A casino for the Pokagon Band of Potawatomi Indian tribe is closer to fruition after the Bureau of Indian Affairs has released a final environmental impact statement for a proposed venue in South Bend. The statement calls for the 165 acres of land in a trust to be acquired by the tribe. According to the document, the Pokagon Band is the only Indian tribe that is federally recognized within the state of Indiana and for ten years has been trying to establish reservation homelands in the area.
So far, the tribe has been able to establish a homeland in the state of Michigan but yet to do the same in Indiana. The tribe was able to do so based on the Pokagon Restoration Act from 1994 which defined a service area for the Band in both states including ten counties.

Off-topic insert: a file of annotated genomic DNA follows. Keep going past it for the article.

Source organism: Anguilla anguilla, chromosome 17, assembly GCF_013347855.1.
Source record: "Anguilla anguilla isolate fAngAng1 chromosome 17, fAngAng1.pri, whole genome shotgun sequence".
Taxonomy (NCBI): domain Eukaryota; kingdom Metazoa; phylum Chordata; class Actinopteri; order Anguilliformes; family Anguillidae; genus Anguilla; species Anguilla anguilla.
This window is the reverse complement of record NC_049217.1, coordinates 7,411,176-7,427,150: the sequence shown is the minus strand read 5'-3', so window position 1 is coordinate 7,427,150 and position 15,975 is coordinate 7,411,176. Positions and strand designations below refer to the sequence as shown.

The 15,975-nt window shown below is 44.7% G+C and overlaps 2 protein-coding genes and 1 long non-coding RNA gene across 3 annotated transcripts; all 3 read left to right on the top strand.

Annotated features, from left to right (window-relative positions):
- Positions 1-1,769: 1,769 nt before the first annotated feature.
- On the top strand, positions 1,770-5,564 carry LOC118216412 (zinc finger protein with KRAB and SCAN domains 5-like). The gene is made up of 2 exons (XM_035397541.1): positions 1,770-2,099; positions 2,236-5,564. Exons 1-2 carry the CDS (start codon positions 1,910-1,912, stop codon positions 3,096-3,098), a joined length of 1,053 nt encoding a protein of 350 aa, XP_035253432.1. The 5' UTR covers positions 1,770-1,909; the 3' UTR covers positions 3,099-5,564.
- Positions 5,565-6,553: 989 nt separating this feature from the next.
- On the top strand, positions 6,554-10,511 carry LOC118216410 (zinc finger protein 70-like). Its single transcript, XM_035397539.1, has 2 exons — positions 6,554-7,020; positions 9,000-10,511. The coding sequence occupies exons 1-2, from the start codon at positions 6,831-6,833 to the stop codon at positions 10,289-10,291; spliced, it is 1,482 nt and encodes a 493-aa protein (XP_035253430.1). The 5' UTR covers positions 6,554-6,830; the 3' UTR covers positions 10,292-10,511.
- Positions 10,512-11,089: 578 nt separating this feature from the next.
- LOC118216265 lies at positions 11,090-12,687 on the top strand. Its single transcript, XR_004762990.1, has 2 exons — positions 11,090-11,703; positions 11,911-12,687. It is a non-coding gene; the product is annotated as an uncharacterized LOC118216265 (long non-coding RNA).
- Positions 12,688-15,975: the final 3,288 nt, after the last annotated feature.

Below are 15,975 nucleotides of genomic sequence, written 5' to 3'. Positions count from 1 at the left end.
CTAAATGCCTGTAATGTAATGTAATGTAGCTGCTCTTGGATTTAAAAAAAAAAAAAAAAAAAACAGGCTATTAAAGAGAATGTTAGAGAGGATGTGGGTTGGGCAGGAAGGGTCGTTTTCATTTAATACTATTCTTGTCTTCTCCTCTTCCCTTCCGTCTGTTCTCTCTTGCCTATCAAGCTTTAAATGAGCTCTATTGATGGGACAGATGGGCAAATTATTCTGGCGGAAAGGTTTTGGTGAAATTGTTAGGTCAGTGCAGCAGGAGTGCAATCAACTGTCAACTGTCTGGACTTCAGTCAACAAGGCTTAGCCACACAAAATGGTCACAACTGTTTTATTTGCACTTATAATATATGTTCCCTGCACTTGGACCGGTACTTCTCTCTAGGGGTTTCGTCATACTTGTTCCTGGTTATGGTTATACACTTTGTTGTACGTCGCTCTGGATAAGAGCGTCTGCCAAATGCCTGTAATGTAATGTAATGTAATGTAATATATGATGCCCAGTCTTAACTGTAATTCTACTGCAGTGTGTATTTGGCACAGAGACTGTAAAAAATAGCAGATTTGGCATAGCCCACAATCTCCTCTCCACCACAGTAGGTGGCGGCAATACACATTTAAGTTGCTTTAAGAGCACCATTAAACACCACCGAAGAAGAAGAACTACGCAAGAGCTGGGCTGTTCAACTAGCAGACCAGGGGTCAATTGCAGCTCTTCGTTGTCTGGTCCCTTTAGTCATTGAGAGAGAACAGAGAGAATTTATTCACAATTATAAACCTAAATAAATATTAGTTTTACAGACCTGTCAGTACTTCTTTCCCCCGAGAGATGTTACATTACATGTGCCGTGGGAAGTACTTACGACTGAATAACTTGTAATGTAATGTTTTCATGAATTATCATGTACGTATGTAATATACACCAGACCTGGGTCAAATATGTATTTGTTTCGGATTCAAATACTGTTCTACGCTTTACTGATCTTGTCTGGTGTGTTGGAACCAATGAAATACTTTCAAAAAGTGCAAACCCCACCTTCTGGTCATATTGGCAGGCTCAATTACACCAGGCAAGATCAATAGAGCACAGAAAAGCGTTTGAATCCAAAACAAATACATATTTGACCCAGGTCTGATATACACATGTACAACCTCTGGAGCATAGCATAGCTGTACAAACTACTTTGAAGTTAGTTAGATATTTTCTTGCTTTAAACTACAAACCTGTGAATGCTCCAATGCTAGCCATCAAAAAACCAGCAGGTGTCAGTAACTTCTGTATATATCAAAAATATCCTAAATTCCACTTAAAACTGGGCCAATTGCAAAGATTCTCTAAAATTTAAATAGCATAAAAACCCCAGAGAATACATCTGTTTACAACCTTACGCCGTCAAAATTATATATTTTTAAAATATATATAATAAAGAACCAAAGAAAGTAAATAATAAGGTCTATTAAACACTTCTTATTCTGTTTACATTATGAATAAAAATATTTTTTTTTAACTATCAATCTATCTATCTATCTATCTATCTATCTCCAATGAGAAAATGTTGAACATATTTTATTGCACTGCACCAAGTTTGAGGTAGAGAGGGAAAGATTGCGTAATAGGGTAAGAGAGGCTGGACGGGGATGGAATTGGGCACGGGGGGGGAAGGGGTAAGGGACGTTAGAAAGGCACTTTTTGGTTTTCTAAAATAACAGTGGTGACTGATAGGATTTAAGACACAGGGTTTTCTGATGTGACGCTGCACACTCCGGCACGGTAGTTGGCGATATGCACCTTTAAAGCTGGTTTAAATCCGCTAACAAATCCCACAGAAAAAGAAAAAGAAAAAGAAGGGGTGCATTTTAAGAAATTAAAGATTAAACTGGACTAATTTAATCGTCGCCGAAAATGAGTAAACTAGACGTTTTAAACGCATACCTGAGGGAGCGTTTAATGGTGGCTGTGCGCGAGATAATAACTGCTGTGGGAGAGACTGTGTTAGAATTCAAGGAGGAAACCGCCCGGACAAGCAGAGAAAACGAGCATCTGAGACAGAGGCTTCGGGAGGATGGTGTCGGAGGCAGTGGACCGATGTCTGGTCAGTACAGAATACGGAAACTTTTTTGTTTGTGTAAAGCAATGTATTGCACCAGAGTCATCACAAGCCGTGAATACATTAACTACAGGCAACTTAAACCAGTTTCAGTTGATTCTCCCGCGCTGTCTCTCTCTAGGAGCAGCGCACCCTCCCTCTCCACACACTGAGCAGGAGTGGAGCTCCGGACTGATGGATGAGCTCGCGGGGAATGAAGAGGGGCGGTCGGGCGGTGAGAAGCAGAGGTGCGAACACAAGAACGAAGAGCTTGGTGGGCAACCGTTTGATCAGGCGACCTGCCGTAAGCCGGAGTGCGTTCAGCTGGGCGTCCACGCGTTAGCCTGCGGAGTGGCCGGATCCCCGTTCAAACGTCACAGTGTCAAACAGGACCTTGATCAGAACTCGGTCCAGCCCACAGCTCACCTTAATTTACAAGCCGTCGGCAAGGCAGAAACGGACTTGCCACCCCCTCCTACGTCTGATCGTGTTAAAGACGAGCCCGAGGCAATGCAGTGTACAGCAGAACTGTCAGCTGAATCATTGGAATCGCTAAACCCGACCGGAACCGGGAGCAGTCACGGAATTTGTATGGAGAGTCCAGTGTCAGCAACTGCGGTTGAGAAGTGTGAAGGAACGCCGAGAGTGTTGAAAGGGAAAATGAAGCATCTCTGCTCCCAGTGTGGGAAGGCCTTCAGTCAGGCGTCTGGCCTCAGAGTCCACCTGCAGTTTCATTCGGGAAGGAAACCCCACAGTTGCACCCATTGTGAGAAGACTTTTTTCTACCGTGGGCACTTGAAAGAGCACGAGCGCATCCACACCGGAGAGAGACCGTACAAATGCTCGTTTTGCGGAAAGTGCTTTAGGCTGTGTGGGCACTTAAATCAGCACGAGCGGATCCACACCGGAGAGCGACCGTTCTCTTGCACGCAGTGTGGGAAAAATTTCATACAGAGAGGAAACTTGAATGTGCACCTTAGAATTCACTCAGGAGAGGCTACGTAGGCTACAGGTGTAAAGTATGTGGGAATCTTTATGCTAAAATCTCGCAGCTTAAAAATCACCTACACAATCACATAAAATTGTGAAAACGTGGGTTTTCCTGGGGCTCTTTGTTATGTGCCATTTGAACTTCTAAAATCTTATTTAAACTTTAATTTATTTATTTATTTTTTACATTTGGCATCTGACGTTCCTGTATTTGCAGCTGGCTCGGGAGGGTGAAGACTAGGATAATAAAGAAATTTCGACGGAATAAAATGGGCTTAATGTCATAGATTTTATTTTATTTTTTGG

The environmental impact statement shows that there is no significant impact, besides traffic to the proposed village and casino. The report does anticipate that congestion will take place along Prairie Avenue from Ewing Avenue to the St. Joseph Valley Parkway as well as the entrance to the parkway and any exit ramps.
Improvements are planned for the areas where congestion is anticipated including adding new lanes and lights to offset any traffic issues. According to the report, the tribe would be able to benefit as well with revenue support generated from services including health care and housing. Employment would also be impacted, with an increase in jobs available.
The report was established in relation to the Pokagon Band of Potawatomi Indians request to create a $400 million tribal village along with a casino on the land located in South Bend. The Bureau of Indian Affairs must review this request and the land would be taken into a trust for the tribe if approved.
The project would offer 44 units of housing, health services, government offices, hotel and casino along with meeting space and a parking deck. The project would create as many as 1,400 temporary employment positions and 2,000 permanent ones. Residents in the area have been opposed to the project proposal but the city has decided to support the plans in exchange for a share of casino revenues plus a community investment of $5 million.